perhaps, the place is slipping.

          1. re: Tom Armitage

            Tom, I think there is a problem with Harbour Village.
            You didn't catch them on an off day. I have not been
            to this Harbour Village, but was at the one in San
            Francisco (I believe they are part of the same group)
            last year. I had a terribly disappointing dim sum
            lunch there. I think it's time to look elsewhere.

            1. re: Gary Cheong

              There is a substantial problem at the Harbor Village in Embarcadero Center, and has been for years. The Monterey Park one has always been pretty good, although a mobbed holiday weekend may not have found it at its best.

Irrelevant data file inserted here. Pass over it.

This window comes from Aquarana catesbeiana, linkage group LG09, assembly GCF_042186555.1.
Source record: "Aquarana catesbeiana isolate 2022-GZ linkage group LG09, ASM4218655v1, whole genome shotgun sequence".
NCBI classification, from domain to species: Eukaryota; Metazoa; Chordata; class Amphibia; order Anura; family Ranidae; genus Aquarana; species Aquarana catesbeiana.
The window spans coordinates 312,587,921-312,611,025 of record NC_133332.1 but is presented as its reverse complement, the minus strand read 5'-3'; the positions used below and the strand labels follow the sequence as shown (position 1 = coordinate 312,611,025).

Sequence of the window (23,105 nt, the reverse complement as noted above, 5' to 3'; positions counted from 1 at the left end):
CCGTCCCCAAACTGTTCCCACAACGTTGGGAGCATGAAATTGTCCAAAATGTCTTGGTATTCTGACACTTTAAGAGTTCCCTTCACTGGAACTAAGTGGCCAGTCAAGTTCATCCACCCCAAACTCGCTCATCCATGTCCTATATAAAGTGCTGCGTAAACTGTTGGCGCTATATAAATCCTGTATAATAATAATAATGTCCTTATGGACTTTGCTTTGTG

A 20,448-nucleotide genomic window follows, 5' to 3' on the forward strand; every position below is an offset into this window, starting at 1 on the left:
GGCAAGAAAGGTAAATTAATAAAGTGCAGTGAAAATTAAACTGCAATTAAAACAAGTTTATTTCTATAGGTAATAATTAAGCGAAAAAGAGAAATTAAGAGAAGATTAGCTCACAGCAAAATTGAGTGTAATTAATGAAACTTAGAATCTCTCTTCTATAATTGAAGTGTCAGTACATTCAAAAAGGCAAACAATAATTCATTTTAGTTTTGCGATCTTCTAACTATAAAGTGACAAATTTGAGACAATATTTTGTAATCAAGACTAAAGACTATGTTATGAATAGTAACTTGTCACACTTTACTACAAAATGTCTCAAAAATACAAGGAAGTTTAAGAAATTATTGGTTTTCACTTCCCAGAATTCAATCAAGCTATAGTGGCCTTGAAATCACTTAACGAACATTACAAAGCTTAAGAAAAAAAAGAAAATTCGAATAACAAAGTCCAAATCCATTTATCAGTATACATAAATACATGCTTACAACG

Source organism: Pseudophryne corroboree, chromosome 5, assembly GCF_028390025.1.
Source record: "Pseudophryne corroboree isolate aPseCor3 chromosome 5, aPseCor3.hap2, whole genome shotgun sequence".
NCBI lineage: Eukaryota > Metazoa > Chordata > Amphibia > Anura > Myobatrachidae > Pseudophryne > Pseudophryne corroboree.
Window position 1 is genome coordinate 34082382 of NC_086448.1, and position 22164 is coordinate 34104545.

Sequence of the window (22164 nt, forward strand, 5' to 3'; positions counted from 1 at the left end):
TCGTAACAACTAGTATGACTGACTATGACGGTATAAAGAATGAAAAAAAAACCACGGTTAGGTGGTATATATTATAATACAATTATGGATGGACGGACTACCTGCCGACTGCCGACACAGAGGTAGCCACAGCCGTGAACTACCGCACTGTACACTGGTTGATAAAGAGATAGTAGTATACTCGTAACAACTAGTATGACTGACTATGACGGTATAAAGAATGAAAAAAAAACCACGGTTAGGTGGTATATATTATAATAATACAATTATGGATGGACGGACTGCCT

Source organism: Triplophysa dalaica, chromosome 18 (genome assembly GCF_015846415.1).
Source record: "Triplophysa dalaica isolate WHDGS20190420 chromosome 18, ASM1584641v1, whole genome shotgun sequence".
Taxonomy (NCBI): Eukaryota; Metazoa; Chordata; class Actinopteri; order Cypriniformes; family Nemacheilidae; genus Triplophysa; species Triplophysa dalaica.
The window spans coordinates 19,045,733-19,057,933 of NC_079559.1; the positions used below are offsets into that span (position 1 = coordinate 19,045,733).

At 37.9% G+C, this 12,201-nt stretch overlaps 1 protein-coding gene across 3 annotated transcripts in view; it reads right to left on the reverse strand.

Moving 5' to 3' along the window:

1. re: j gold
                t
                Tom Armitage

                Thanks, Gary and Jonathan. It will be difficult to
                persuade my wife to return to Harbor Village ("why
                should we go there when we've had better dim sum
                elsewhere?"), but I'll try to give it another chance
                or two. I'm not sure about the "mobbed-holiday-
                weekend" rationale, Jonathan. My experience at all the
                major L.A. dim sum palaces on any given Saturday or
                Sunday is that they are very busy, with a reasonably
                substantial wait for a table. Even under the usual